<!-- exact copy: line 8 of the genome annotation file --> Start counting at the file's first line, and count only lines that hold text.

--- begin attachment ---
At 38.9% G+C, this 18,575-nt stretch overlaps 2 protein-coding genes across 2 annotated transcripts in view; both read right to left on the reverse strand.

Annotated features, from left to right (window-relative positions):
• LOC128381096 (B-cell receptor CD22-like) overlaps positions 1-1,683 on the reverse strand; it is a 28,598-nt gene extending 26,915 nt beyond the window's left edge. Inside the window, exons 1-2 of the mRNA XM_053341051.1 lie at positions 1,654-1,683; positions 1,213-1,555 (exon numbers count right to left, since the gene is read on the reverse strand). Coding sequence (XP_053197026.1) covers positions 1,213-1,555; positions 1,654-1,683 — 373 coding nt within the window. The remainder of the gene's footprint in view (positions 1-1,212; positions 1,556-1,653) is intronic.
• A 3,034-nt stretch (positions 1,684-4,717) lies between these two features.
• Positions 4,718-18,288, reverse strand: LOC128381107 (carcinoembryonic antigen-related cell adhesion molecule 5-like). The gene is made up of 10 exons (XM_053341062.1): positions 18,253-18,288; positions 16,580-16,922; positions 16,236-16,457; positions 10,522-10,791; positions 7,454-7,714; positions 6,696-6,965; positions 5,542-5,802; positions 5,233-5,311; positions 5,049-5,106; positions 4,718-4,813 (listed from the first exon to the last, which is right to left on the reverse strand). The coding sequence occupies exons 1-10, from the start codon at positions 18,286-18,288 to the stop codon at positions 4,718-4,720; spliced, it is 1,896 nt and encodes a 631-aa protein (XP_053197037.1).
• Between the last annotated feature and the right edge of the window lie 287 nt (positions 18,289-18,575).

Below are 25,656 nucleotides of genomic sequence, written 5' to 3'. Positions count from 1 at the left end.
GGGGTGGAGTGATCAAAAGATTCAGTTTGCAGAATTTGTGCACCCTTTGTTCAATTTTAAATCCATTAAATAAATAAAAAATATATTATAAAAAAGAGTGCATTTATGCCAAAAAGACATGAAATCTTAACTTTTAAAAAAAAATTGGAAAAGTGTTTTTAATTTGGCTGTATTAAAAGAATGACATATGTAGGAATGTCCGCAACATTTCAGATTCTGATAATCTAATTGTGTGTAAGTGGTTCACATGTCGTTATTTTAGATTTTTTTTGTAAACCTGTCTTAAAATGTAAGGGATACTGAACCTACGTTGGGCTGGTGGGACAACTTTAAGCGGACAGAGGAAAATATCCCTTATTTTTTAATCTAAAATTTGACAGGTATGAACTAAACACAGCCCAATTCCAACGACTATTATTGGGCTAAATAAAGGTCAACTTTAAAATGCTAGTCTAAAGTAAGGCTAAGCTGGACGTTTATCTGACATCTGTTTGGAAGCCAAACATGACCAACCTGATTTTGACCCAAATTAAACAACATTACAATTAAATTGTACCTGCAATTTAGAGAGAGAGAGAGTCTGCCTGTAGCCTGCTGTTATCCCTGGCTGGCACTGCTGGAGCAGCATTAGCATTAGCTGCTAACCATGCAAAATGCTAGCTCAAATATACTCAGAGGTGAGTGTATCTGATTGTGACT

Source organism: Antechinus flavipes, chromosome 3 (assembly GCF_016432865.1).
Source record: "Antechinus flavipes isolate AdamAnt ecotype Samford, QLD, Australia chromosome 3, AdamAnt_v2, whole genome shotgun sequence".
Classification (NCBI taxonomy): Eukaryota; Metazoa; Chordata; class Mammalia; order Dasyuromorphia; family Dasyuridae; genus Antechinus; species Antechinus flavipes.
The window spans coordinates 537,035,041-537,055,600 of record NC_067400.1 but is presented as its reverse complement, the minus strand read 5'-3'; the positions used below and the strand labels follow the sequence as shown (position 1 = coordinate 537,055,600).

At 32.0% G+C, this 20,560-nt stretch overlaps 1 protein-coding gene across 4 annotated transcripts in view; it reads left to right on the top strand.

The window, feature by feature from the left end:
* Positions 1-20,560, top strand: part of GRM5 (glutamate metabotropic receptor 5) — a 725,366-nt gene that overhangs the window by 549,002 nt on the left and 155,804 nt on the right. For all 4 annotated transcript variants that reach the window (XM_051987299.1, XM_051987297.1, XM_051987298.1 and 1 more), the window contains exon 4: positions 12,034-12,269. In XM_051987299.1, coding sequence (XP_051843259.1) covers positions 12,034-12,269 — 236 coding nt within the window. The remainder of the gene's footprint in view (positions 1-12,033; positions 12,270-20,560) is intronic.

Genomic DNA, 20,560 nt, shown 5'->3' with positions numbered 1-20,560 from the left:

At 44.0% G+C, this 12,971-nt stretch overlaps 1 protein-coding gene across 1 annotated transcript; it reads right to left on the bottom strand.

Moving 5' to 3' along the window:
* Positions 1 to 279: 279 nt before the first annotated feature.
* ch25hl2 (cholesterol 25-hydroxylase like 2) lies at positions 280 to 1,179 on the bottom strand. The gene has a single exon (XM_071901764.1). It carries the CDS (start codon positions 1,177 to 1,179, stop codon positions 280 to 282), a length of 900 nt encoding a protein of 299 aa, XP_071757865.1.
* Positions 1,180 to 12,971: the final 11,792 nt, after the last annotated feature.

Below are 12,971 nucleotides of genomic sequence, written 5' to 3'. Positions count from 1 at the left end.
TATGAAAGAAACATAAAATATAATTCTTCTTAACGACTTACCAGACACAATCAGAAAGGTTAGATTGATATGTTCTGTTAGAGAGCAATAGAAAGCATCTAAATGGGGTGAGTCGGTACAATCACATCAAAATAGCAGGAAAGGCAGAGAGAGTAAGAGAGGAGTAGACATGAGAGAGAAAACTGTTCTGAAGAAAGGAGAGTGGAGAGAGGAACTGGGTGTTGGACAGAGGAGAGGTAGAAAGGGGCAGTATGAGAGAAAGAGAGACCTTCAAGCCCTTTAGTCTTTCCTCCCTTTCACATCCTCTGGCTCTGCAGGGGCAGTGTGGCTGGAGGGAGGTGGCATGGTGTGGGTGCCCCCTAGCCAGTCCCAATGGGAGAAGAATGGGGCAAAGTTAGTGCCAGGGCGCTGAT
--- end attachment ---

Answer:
GGGGTGGAGTGATCAAAAGATTCAGTTTGCAGAATTTGTGCACCCTTTGTTCAATTTTAAATCCATTAAATAAATAAAAAATATATTATAAAAAAGAGTGCATTTATGCCAAAAAGACATGAAATCTTAACTTTTAAAAAAAAATTGGAAAAGTGTTTTTAATTTGGCTGTATTAAAAGAATGACATATGTAGGAATGTCCGCAACATTTCAGATTCTGATAATCTAATTGTGTGTAAGTGGTTCACATGTCGTTATTTTAGATTTTTTTTGTAAACCTGTCTTAAAATGTAAGGGATACTGAACCTACGTTGGGCTGGTGGGACAACTTTAAGCGGACAGAGGAAAATATCCCTTATTTTTTAATCTAAAATTTGACAGGTATGAACTAAACACAGCCCAATTCCAACGACTATTATTGGGCTAAATAAAGGTCAACTTTAAAATGCTAGTCTAAAGTAAGGCTAAGCTGGACGTTTATCTGACATCTGTTTGGAAGCCAAACATGACCAACCTGATTTTGACCCAAATTAAACAACATTACAATTAAATTGTACCTGCAATTTAGAGAGAGAGAGAGTCTGCCTGTAGCCTGCTGTTATCCCTGGCTGGCACTGCTGGAGCAGCATTAGCATTAGCTGCTAACCATGCAAAATGCTAGCTCAAATATACTCAGAGGTGAGTGTATCTGATTGTGACT